Chicago’s “Leña Brava” shows a different side of Mexican Cuisine
Joseph Hernandez, Food & Dining Reporter for The Chicago Tribune, who describes himself on Twitter as a woke bae (and does not like to be called “Joe”), published an interesting post on The Tribune Thursday May 26, describing “Leña Brava” as a Baja Style new spot in the Mexican food scene of the windy city.
For nearly 30 years, husband-and-wife team Rick and Deann Bayless have been among Chicago’s loudest champions of Mexican food, bringing the flavors of central and southern Mexico to River North, first at genre-defining Frontera Grill (1987) and fine-dining counterpart Topolobampo (1989); later, at contemporary, fast-casual Xoco (2010) and its spinoffs at O’Hare and in Wicker Park.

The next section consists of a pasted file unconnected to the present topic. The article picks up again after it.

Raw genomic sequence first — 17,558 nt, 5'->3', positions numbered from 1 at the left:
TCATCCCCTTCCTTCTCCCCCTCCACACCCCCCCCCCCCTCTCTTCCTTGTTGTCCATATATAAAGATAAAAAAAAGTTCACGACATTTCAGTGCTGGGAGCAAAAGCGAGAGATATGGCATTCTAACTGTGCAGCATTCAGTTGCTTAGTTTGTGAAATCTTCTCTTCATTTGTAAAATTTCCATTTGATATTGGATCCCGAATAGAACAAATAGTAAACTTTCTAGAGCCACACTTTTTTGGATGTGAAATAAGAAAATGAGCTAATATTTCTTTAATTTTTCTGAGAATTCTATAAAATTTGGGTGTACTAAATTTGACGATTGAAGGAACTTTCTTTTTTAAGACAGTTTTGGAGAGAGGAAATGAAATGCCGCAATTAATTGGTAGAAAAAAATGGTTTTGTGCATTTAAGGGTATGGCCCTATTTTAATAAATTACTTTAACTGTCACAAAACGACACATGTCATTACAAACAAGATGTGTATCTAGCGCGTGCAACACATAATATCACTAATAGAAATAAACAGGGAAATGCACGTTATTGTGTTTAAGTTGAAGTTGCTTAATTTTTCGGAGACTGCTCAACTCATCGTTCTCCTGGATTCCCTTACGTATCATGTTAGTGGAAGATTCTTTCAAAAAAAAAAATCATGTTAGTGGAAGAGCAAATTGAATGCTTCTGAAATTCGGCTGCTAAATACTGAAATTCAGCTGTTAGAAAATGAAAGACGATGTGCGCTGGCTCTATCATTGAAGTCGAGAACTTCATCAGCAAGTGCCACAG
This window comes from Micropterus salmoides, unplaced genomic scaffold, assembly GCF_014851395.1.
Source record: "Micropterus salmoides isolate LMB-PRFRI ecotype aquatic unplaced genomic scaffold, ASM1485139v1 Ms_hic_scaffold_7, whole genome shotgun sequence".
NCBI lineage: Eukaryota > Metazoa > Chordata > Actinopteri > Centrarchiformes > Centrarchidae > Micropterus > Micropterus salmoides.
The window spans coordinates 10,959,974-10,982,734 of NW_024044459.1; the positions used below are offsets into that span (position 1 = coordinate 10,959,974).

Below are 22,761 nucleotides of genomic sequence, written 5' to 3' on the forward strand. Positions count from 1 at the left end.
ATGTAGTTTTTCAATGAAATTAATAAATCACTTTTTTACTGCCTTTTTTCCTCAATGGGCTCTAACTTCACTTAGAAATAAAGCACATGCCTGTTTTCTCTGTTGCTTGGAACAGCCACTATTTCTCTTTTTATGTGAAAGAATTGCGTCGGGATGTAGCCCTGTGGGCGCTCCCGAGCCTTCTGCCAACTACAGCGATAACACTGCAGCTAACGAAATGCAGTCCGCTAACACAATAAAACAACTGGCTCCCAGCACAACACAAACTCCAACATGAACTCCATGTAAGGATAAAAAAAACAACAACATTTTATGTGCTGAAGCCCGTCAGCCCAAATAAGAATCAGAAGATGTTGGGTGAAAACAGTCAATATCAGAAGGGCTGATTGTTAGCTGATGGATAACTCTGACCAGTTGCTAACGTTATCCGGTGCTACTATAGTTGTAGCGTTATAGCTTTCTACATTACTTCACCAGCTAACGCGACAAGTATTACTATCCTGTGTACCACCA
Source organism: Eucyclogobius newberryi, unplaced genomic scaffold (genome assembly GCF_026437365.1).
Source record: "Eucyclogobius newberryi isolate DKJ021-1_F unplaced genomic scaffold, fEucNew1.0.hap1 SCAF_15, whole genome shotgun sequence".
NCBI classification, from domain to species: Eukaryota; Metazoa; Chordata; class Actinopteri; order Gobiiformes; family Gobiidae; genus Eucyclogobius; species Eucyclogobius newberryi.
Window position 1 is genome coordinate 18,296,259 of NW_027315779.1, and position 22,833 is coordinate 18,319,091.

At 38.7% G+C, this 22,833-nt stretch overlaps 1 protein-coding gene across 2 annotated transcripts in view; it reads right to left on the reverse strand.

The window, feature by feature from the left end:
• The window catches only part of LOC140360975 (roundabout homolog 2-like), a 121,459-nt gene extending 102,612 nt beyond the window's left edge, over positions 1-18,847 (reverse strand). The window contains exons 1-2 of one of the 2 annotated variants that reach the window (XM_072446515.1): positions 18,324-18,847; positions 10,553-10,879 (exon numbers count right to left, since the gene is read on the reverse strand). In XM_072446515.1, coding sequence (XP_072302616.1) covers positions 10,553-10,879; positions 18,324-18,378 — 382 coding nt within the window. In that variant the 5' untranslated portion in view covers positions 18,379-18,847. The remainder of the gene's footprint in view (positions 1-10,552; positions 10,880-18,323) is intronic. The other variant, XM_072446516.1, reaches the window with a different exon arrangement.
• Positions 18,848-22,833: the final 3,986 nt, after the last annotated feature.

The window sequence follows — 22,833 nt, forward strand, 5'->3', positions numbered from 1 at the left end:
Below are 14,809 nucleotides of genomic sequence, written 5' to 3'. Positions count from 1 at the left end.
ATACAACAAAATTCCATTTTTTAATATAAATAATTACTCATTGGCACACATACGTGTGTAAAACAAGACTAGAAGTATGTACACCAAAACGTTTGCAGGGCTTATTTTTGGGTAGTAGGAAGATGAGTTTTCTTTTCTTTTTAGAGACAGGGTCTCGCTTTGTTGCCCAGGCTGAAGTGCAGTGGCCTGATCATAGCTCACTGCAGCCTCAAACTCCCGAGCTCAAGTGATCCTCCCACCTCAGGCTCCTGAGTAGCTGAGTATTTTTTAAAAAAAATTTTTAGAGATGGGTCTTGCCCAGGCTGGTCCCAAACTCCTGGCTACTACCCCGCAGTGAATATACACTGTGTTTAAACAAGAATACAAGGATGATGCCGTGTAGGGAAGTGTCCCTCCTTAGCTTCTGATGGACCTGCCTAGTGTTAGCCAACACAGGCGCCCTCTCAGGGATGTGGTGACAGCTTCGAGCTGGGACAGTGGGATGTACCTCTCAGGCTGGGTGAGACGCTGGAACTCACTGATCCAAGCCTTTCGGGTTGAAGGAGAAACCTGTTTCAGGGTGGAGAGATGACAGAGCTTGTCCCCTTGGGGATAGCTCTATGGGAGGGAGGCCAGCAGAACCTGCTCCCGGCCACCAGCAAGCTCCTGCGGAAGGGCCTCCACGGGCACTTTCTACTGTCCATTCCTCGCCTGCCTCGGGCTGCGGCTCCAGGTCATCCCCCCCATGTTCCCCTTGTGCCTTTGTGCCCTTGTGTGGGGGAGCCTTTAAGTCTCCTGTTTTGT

Now, the Baylesses are singing a different tune: a song of fire and ice. Meaning “ferocious wood,” Lena Brava — the pair’s new West Loop restaurant, attached to also-new brewery and taqueria Cruz Blanca — is a celebration of Baja California Norte, the Mexican state just south of California that’s home to a style of cooking “we’ve fallen in love with,” said Deann.
While central and southern Mexican cuisine is known for its rich, complex moles, the main hallmarks of Baja cuisine are its focus on seafood and its, well, ferocious wood — wood-fired hearths are central to many regional chefs’ kitchens.
The region is influenced by a number of immigrant groups, which have defined the cuisine with varied touches. “Italians, Russians, Chinese, Japanese. … Baja has an interesting mix of flavors, and its chefs are all really comfortable using those influences in the kitchen,” said Rick. “It shows a different side of Mexican cuisine I’m really excited about.”